Save money by comparing 3 motor carrier insurance agents at once!
As a motor carrier, one of your biggest expenses is truck insurance. The average cost of insurance for new authorities is $12,000 a year. And that’s just for a bare-bones $1,000,000 liability/$100,000 cargo policy. Luckily whether you’ve been a motor carrier for years or you’re just starting out, there are eight surefire ways to save on insurance right now.
1. Get Quotes from Multiple Agents
There are scores of insurance companies out there who want to work with motor carriers. Some offer much lower prices than the others. The trick is rooting them out.
Online tools, like this one, get you in touch with multiple agents all at once, who will each then offer you their best price. You can compare coverages and choose which one best fits your needs.
2. Ask for Discounts
Motor carrier insurance companies often offer discounts to drivers with their CDL as well as motor carriers that have been up and running for over three or so years. Most insurance companies don’t advertise their discounts—it’s your duty to ask.
3. Increase your Deductibles
After an accident, you have to pay a deductible before your insurance company begins processing the repairs. You have some choice here. You can opt for a low deductible so that in the case of an accident you’ll pay less, or you can go with a higher deductible which will be costlier in the event of an accident but will lower your monthly premiums.
4. Pay Your Premium in Full
Most payment plans are structured in this way: you give the insurance company an initial down payment and continue to pay them a small amount each month. However, there’s a second option. You can instead pay the entire year’s bill upfront. Insurance companies prefer it done this way and they’ll offer you discounts—up to 15% off—if you pay in full upfront.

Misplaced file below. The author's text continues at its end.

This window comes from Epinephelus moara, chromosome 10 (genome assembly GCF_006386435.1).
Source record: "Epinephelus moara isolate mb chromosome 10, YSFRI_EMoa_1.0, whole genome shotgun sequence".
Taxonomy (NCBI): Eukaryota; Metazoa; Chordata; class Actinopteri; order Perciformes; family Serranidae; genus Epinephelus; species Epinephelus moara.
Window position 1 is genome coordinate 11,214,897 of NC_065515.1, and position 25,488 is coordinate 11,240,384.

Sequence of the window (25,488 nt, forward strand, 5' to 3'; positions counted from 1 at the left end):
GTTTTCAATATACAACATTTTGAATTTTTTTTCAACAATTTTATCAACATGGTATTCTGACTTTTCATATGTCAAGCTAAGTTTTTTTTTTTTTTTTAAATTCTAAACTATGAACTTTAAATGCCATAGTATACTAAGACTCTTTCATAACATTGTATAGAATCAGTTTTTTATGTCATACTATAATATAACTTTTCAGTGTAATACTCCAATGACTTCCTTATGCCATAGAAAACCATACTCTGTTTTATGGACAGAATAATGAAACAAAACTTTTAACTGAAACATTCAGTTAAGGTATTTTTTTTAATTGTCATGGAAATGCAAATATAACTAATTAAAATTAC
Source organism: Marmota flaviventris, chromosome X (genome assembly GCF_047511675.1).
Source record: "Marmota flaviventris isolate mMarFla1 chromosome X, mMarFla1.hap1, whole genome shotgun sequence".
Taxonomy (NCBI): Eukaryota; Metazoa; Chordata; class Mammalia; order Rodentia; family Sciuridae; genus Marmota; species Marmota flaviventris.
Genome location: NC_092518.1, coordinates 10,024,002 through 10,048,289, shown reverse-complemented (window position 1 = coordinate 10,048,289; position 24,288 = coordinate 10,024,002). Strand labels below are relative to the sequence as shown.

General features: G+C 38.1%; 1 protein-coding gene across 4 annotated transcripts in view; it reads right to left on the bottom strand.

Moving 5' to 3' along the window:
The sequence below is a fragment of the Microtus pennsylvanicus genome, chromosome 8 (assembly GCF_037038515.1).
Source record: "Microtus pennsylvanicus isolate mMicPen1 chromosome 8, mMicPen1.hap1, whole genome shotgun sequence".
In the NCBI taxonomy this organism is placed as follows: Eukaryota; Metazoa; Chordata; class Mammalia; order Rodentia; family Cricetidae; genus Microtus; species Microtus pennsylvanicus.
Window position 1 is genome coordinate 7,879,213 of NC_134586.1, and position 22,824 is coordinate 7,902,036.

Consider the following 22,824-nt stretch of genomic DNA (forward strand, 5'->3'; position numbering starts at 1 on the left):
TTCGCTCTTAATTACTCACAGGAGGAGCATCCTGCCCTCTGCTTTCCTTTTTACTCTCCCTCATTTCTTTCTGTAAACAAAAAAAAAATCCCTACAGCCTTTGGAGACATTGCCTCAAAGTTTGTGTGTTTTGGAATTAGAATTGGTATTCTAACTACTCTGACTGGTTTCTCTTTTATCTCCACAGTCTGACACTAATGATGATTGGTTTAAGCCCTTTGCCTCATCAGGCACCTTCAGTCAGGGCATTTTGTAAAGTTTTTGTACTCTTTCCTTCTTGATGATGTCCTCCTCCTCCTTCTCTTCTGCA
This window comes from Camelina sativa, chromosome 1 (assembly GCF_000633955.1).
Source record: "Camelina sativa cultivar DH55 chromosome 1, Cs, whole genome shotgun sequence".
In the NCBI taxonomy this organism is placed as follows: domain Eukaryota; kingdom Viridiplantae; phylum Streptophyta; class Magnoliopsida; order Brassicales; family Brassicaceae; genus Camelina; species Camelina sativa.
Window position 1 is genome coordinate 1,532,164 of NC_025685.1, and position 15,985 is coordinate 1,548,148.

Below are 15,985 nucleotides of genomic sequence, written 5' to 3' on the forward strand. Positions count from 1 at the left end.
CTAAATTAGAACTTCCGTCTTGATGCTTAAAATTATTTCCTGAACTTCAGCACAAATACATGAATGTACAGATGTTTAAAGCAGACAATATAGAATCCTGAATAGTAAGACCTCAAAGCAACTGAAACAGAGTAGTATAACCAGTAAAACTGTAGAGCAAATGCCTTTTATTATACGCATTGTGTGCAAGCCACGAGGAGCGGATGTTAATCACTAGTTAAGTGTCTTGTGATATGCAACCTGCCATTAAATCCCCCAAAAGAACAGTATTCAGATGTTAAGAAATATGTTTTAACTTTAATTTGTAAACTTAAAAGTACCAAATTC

5. Insure All Your Trucks Under a Single Policy
If your business has several trucks to its name, put them all on the same policy. The cost of adding new trucks to an existing policy drops with each successive vehicle.
6. Only Get the Coverages You Need
This one sounds like a no-brainer. Don’t buy coverages you don’t need. To help you understand which coverages you need, we’ve broken them down.
- Liability Insurance – This coverage is legally required by the FMCSA and applies to all motor carriers. It includes two parts:
- Property Damage – covers accidents where you’re at fault and you do damage to another person’s property. Pays for repairs.
- Bodily Injury – covers accidents where you’re at fault and which hurt another person. Pays for hospital bills.
- Cargo Insurance – Brokers and shippers won’t hire a motor carrier without cargo insurance. This insurance covers accidents in which the hauled freight is damaged.
- Physical Damage Insurance – If your semi is involved in an accident, this insurance pays for its repairs. Full physical damage coverage even protects against things like theft, vandalism, and fires.
- Bobtail/Non-trucking Liability – If you ever drive your truck without a trailer attached, you will need one of these two coverages. Bobtail protects you when you’re still under dispatch and NTL protects you when you’re off the job but still driving your rig.
- General Liability Insurance – Different from Liability Insurance. This covers accidents related to your company itself, including delivering a load to the wrong place, someone getting hurt on your property, or slandering a load broker.
- Umbrella policy – An inexpensive way to cover gaps in your coverage.
7. Stick With It
Truck insurance for motor carriers is always the most expensive during the first year. After that your premiums will drop. Stick with it and your costs will drop.
8. Renew Your Insurance Yearly
Some insurance companies have the bad habit of taking advantage of their customers. After a year with one insurance company, you might find that your rates have risen. You shouldn’t stand for this. If you find that your rates are going up, simply shop around for a new insurance company. They will give you a competitive rate in hopes of stealing you away from your current provider.